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Psychologist says laugh more for a healthier heart

February is Heart Health Month and doctors said laughing more could make your heart healthier.

KRCG spoke with SSM Health Medical Group Psychologist Dr. Laurel Kramer about the benefits of incorporating more laughter and smiles into your daily life. She explained that laughing can be a powerful weapon in the fight against heart disease, because laughter can boost your immune system and decrease inflammation.

"It changes the inner lining of our vessels called the endothelium. So that plaques, and the sticky stuffs that builds up in our vessels is reduced," she said.

Dr. Kramer said laughing doesn’t just make you feel good; it makes your heart work better. "How it works is when we laugh, we release these really good feeling chemicals,” she said. “And it enlarges our vessels so we get more blood flow and more oxygen because we breathe in more air when we laugh."

Even so, Dr. Kramer said she realizes it's not always easy for adults to let loose. "Healthy children have been studied and have been found to laugh approximately 400 times per day,” she said. “The average adult, when you're not depressed, stressed, overly anxious, all those things... They only laugh 15 times per day."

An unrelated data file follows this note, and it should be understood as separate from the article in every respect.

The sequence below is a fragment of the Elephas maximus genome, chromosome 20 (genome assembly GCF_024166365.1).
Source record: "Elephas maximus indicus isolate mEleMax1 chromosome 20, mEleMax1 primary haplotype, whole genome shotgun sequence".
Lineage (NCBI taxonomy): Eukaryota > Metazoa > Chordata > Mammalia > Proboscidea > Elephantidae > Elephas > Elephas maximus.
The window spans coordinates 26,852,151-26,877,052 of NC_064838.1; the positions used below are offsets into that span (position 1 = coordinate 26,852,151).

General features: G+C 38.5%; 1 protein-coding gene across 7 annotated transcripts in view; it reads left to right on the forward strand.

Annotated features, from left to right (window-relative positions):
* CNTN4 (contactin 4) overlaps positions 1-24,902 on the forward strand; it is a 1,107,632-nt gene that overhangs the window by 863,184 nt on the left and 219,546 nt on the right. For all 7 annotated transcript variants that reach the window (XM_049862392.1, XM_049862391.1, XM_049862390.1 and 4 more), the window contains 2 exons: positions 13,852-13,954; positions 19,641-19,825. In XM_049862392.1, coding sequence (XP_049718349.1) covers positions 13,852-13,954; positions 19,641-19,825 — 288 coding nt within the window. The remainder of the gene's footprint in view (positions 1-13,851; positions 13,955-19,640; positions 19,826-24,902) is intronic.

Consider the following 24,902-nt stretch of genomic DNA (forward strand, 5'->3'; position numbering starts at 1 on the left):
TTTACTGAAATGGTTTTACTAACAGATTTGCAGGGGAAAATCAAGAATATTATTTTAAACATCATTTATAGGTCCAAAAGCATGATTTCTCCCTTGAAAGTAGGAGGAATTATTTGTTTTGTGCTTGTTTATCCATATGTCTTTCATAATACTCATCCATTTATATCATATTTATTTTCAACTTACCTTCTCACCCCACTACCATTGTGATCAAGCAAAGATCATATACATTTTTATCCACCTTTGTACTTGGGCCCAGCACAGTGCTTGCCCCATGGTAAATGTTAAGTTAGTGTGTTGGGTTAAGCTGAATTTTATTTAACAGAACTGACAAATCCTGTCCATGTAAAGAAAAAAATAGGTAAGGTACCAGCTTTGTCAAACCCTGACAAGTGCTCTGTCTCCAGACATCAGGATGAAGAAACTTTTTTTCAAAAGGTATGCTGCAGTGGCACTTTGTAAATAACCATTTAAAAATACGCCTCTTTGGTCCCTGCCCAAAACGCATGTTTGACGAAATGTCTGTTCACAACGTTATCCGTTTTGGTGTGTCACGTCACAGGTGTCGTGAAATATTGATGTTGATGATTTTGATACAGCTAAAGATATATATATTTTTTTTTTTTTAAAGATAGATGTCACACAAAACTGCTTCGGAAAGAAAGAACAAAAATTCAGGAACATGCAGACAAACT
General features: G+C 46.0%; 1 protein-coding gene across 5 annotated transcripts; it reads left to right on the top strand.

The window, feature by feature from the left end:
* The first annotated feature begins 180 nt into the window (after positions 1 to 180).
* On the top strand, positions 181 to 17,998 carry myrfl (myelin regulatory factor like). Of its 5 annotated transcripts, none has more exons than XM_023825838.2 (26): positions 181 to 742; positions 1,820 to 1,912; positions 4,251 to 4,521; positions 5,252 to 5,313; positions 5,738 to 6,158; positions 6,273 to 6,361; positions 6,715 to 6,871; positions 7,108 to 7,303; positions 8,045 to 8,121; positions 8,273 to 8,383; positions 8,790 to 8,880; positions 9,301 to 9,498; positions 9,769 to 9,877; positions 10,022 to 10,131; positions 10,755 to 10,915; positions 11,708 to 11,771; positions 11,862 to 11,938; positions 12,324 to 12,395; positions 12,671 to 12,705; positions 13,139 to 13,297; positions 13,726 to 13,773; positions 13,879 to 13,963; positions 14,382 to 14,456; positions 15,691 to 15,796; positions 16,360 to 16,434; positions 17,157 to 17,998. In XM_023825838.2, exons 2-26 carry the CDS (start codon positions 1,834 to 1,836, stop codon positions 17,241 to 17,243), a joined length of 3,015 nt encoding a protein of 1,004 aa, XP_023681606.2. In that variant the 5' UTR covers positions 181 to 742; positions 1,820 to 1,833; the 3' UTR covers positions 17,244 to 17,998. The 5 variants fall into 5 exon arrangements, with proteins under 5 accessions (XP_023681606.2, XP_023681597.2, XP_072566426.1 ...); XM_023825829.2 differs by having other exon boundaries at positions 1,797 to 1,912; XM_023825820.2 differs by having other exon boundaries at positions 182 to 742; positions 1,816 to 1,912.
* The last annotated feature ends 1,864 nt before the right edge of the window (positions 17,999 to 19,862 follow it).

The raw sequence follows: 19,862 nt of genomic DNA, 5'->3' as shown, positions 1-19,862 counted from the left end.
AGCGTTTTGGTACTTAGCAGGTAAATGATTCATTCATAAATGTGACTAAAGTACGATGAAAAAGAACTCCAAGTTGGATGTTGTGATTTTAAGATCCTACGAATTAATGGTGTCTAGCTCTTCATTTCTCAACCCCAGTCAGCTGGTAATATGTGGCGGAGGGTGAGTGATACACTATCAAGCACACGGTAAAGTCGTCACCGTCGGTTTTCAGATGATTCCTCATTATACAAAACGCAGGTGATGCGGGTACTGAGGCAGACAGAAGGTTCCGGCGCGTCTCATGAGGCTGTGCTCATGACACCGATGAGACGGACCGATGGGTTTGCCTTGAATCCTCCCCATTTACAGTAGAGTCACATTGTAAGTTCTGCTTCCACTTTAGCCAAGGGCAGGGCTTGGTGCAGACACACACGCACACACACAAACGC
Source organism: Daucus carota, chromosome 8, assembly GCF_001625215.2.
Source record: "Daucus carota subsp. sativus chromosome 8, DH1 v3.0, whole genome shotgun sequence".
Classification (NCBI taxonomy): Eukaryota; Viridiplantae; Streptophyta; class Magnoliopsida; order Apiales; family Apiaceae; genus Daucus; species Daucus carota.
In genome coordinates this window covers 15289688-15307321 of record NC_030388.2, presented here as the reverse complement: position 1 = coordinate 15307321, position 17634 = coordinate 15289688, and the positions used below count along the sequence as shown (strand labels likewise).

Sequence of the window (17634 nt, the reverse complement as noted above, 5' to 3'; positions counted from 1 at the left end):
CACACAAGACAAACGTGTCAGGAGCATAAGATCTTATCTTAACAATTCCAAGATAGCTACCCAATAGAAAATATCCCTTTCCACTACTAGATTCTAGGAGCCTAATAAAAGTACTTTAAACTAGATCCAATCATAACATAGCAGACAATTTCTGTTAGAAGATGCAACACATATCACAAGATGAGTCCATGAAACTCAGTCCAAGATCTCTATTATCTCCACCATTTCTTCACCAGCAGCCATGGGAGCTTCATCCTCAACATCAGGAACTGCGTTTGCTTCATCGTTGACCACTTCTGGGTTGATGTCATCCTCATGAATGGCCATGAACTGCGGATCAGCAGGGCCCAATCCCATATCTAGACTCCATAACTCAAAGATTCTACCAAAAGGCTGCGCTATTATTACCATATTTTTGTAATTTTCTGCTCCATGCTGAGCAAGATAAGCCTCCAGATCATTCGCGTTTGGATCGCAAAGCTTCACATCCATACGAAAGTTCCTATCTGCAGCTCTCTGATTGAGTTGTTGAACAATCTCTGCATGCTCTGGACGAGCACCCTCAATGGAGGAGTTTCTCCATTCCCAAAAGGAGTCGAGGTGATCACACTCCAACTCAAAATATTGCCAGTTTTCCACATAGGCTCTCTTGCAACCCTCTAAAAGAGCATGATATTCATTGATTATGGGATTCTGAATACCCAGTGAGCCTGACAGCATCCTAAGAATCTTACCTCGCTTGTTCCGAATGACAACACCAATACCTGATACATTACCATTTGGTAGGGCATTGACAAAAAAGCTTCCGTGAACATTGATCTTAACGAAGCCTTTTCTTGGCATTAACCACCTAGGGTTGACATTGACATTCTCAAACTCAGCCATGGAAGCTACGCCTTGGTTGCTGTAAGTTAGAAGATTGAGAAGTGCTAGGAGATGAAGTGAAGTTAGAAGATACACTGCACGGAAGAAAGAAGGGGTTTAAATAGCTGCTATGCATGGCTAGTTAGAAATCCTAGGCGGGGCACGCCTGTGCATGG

Dr. Kramer said there's still hope for any grown-ups that might feel a little uptight. She shared three tips for how anyone can use laughter to stay young and healthy at heart.

First, she said to try to fake a smile or laughter if you’re not feeling up to cracking an actual grin. "What happens is when you smile just a fake smile, like this, or hold a pencil between your teeth, which actually does the same muscles on your face, those muscles are connected to your brain in a way that releases endorphins," she said.

She also suggested watching funny videos on Youtube.

"Look for funny animals. Or if animals aren't your thing, look for funny children's videos,” she said. “Really, just anything that gets you to relax and smile a little bit.”

Dr. Kramer said the positive effects of laughing can last anywhere from 45 minutes to three days.

This February, Dr. Kramer is encouraging everyone to take life a little bit more lightheartedly – she said your heart may just thank you for it.

Tune in to KRCG 13 at 5 p.m. Friday, February 17 for our next Family First episode about the importance of living smoke-free for a healthy heart.

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